Comorbid substance use disorder in schizophrenia: A selective overview of neurobiological and cognitive underpinnings


Correspondence: Patrizia Thoma, PhD, Department of Neuropsychology, Institute of Cognitive Neuroscience, Ruhr-University Bochum, Universitätsstraße 150, 44780 Bochum, Germany. Email:


Although individuals with schizophrenia show a lifetime prevalence of 50% for suffering from a comorbid substance use disorder, substance abuse usually represents an exclusion criterion for studies on schizophrenia. This implies that surprisingly little is known about a large group of patients who are particularly difficult to treat. The aim of the present work is to provide a brief and non-exhaustive overview of the current knowledgebase about neurobiological and cognitive underpinnings for dual diagnosis schizophrenia patients. Studies published within the last 20 years were considered using computerized search engines. The focus was on nicotine, caffeine, alcohol, cannabis and cocaine being among the most common substances of abuse. All drugs of abuse target dopaminergic, glutamatergic and GABAergic transmission which are also involved in the pathophysiology of schizophrenia. Current literature suggests that neurocognitive function might beless disrupted in substance-abusing compared to non-abusing schizophrenia patients, but in particular the neuroimaging database on this topic is sparse. Detrimental effects on brain structure and function were shown for patients for whom alcohol is the main substance of abuse. It is as yet unclear whether this finding might be an artifact of age differences of patient subgroups with different substance abuse patterns. More research is warranted on the specific neurocognitive underpinnings of schizophrenia patients abusing distinct psychoactive substances. Treatment programs might either benefit from preserved cognitive function as a resource or specifically target cognitive impairment in different subgroups of addicted schizophrenia patients.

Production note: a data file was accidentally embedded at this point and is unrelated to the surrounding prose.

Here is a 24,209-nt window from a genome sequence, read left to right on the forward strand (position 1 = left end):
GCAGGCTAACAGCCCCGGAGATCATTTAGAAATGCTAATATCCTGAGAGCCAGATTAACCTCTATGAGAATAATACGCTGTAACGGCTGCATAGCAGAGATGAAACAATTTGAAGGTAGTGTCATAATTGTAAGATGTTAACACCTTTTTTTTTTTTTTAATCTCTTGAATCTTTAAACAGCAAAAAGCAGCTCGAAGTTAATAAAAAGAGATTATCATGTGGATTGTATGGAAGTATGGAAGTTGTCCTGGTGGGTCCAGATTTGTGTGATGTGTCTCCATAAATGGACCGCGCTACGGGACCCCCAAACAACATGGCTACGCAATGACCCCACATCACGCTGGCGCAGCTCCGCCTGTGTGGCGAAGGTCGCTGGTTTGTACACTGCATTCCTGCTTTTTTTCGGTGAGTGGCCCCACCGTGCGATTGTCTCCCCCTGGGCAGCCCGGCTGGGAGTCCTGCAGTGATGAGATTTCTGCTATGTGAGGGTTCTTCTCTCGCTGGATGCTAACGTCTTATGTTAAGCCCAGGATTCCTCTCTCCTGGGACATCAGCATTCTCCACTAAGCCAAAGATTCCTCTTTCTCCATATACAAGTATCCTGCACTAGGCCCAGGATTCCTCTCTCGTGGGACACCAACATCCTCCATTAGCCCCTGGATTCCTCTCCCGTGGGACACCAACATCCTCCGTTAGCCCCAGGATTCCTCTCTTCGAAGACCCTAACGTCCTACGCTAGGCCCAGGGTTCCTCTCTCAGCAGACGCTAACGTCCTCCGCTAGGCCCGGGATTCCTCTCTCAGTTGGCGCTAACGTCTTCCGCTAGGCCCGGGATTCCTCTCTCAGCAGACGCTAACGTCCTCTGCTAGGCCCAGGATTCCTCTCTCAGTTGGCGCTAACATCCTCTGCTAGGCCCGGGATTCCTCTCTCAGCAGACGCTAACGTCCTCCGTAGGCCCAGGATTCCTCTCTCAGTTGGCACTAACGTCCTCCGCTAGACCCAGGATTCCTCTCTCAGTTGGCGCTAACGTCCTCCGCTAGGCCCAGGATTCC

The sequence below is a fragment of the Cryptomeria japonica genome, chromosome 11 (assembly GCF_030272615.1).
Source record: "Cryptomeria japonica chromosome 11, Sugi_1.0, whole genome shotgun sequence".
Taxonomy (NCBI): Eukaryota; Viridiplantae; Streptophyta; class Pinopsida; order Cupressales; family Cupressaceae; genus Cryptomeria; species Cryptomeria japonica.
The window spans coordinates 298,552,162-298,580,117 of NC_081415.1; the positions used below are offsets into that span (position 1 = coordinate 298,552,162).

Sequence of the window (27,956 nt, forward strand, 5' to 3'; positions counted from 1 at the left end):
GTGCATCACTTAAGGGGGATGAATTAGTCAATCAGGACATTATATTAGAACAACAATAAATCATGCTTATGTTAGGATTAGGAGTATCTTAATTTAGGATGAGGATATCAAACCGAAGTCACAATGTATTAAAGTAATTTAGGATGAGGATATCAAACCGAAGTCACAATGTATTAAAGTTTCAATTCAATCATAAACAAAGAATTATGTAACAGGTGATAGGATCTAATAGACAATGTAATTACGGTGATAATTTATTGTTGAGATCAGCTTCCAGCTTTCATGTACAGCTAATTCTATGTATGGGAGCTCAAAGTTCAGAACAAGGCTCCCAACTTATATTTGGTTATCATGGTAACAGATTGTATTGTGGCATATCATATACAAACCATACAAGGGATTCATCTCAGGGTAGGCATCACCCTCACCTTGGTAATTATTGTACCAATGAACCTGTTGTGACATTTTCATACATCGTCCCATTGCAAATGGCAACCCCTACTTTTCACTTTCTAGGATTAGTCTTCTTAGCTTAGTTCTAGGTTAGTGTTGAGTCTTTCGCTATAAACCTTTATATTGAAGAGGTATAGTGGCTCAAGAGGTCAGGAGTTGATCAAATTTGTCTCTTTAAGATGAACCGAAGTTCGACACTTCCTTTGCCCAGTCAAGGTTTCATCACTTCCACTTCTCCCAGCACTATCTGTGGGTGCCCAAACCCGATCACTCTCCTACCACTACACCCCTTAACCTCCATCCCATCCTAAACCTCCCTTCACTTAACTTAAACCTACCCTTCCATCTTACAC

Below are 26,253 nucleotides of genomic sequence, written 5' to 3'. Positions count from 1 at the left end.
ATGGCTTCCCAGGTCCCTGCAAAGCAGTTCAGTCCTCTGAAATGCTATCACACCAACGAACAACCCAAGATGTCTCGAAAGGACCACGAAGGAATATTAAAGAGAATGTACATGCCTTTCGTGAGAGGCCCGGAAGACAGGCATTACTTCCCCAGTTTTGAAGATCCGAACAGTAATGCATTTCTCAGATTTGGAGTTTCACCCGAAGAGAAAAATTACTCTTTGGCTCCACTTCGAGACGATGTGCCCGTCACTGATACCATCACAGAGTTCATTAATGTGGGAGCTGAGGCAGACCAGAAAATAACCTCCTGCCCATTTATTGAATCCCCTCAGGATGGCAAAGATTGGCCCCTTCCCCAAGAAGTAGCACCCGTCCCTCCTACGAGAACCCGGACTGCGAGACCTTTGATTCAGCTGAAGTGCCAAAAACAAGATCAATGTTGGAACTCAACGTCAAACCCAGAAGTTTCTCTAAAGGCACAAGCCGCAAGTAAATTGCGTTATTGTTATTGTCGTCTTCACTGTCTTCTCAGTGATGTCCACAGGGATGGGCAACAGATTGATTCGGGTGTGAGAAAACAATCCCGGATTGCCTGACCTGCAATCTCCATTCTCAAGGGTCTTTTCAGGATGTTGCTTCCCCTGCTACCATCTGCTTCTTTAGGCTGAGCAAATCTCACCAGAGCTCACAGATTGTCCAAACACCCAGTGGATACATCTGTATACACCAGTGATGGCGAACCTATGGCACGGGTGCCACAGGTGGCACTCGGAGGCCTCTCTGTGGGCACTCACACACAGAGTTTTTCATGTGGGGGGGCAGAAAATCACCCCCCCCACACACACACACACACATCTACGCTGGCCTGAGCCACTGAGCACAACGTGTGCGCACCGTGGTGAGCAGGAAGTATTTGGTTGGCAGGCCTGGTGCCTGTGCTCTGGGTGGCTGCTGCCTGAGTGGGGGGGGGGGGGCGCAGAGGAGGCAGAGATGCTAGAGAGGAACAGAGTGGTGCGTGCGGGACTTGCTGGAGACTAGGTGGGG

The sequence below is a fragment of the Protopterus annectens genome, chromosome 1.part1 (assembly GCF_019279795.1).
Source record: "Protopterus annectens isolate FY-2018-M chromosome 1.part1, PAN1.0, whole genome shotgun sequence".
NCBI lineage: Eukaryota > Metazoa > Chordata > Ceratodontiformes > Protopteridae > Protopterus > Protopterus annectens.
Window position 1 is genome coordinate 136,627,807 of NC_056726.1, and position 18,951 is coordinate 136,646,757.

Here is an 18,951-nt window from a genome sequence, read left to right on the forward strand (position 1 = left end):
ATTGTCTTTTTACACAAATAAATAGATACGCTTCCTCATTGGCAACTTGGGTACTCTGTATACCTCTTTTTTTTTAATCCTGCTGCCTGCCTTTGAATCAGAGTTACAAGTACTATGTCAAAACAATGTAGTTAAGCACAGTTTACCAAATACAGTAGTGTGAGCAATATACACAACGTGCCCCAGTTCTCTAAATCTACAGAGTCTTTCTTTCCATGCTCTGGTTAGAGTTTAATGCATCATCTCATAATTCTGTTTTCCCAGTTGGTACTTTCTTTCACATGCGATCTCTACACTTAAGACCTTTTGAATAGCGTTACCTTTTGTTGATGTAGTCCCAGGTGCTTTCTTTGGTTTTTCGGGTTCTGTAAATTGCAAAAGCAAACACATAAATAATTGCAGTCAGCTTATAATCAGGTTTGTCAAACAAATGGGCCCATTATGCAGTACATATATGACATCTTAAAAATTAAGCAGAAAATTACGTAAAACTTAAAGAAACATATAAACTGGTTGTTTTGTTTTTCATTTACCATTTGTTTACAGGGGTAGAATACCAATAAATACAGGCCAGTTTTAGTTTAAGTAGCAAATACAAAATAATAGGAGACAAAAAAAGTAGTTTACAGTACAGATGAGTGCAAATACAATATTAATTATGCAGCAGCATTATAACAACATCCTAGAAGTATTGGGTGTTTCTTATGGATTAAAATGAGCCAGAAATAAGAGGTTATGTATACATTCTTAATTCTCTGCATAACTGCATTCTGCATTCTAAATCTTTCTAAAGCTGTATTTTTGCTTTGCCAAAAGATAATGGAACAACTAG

AS MANY AS 50% of all schizophrenia patients fulfill the criteria for a dual diagnosis (DD) of schizophrenia and substance use disorder at some point during their lifetime.[1] The comorbidity affects both first-episode[2] and prodromal cases.[3] Apart from tobacco and caffeine, alcohol, cannabis and cocaine represent the most common substances of abuse,[4, 5] and the present review will focus on these. Compared to non-addicted schizophrenia patients, DD patients are typically male,[6] younger at illness onset,[7] show more extrapyramidal,[8] positive[6] and depressive symptoms,[9] fewer negative symptoms,[10] a lower quality of life,[11] a higher incidence of violent behaviour,[12] homelessness,[13] unemployment[9] as well as lower treatment compliance.[14] Elevated rates of substance use have been documented in non-psychotic first-degree relatives of patients with schizophrenia, for example, for nicotine, alcohol and cannabis use.[15-17] In turn, alcohol and cannabis abuse have been associated with more frontal lobe and thalamus abnormities and increased risk for developing psychosis in individuals with high familial risk for developing schizophrenia.[18, 19] As substance use disorder renders treatment more difficult and increases treatment costs,[20] further insights into the basis of substance use disorder and schizophrenia comorbidity are of relevance for the development of effective intervention strategies.